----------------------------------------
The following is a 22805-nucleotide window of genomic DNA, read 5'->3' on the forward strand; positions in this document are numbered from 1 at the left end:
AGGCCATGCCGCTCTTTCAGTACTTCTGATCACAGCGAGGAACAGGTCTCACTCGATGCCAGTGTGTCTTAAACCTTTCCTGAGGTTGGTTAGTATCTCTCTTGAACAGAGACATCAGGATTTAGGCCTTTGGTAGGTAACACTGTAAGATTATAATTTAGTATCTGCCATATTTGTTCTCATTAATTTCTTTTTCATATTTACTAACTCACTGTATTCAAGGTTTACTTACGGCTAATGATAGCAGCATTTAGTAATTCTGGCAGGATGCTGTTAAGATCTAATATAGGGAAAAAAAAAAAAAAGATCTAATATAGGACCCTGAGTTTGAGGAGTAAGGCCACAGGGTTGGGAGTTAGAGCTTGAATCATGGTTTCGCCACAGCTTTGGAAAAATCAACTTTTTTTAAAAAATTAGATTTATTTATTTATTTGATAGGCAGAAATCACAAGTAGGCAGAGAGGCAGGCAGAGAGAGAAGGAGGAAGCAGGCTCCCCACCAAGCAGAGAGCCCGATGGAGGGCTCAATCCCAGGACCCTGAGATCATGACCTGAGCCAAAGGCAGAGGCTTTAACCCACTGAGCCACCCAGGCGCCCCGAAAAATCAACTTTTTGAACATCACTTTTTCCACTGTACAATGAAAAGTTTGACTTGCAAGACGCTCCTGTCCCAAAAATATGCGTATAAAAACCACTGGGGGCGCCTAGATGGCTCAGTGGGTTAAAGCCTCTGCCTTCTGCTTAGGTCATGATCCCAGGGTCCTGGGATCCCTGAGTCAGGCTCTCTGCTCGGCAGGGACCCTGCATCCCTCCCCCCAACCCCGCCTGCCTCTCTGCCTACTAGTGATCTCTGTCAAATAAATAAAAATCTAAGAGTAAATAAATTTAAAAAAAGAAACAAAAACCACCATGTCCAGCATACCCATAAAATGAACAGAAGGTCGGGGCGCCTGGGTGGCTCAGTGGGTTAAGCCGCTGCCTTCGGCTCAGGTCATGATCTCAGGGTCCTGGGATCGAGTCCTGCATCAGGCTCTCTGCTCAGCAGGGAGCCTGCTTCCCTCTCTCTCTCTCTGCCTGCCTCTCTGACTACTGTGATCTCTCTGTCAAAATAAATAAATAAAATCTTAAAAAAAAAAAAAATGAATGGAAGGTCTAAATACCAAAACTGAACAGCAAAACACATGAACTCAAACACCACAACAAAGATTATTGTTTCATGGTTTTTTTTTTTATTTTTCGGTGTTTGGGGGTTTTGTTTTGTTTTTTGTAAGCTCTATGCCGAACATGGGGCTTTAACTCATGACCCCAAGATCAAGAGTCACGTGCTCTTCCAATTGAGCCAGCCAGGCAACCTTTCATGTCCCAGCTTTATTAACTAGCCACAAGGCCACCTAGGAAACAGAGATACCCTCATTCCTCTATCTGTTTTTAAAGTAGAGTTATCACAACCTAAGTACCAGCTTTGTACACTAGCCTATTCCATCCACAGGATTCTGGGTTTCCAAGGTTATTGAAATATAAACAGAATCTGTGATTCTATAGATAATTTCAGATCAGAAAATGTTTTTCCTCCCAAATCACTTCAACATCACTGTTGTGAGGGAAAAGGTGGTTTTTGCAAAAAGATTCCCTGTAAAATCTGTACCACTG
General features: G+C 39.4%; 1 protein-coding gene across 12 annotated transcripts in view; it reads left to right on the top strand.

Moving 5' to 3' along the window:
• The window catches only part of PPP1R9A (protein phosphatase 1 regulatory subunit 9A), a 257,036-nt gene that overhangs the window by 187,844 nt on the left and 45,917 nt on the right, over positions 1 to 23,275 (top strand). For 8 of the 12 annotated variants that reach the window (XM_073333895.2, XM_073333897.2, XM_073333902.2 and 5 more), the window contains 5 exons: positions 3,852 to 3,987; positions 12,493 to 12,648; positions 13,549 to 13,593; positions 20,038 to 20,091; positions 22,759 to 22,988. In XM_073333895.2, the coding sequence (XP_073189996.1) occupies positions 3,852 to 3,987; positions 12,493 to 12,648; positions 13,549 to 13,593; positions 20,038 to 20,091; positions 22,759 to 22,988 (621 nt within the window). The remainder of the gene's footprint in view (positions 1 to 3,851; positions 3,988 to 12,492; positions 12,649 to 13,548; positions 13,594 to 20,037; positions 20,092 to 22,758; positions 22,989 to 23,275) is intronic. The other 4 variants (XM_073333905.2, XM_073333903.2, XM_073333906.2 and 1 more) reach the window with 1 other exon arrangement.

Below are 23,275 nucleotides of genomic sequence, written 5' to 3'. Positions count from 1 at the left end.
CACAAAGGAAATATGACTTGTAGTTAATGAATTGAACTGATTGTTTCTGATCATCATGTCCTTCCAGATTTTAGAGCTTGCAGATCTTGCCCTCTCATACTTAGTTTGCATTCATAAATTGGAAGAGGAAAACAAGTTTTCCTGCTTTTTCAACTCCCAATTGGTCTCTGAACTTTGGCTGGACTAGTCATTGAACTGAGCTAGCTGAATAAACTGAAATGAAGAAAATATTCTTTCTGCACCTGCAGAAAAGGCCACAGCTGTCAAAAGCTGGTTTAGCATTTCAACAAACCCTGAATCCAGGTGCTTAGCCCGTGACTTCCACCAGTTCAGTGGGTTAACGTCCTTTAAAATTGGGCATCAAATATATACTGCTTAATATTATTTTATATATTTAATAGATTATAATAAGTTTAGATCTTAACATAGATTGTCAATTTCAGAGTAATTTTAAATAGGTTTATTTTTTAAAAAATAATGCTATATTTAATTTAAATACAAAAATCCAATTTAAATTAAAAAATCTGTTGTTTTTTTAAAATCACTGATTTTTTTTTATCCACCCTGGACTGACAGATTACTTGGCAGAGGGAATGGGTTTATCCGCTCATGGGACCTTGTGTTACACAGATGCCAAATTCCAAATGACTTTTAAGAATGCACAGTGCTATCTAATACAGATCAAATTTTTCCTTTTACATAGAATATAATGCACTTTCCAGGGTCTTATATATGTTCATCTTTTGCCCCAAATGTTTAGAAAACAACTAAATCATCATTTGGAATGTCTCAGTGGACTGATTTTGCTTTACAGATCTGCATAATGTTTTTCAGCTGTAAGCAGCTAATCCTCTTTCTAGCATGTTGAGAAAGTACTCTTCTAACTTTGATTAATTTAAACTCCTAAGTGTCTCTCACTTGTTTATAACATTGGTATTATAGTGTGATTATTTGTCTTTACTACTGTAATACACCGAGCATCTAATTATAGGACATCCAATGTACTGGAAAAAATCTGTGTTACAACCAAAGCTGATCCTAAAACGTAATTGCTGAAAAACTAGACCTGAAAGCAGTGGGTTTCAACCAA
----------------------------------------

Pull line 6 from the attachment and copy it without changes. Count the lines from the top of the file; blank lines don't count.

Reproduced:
Below are 23,275 nucleotides of genomic sequence, written 5' to 3'. Positions count from 1 at the left end.